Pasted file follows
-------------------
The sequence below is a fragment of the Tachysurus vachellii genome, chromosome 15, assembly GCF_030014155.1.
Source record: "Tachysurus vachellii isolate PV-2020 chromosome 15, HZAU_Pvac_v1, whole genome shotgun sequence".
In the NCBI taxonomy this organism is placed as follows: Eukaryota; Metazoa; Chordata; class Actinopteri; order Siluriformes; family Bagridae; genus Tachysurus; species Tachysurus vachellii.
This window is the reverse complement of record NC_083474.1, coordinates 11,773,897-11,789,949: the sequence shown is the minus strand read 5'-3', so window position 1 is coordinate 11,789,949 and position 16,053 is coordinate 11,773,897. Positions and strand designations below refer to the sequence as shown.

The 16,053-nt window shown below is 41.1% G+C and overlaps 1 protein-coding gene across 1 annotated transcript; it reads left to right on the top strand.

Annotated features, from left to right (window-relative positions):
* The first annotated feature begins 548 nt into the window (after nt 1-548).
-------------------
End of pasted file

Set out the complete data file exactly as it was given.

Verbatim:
The sequence below is a fragment of the Tachysurus vachellii genome, chromosome 15, assembly GCF_030014155.1.
Source record: "Tachysurus vachellii isolate PV-2020 chromosome 15, HZAU_Pvac_v1, whole genome shotgun sequence".
In the NCBI taxonomy this organism is placed as follows: Eukaryota; Metazoa; Chordata; class Actinopteri; order Siluriformes; family Bagridae; genus Tachysurus; species Tachysurus vachellii.
This window is the reverse complement of record NC_083474.1, coordinates 11,773,897-11,789,949: the sequence shown is the minus strand read 5'-3', so window position 1 is coordinate 11,789,949 and position 16,053 is coordinate 11,773,897. Positions and strand designations below refer to the sequence as shown.

The 16,053-nt window shown below is 41.1% G+C and overlaps 1 protein-coding gene across 1 annotated transcript; it reads left to right on the top strand.

Annotated features, from left to right (window-relative positions):
* The first annotated feature begins 548 nt into the window (after nt 1-548).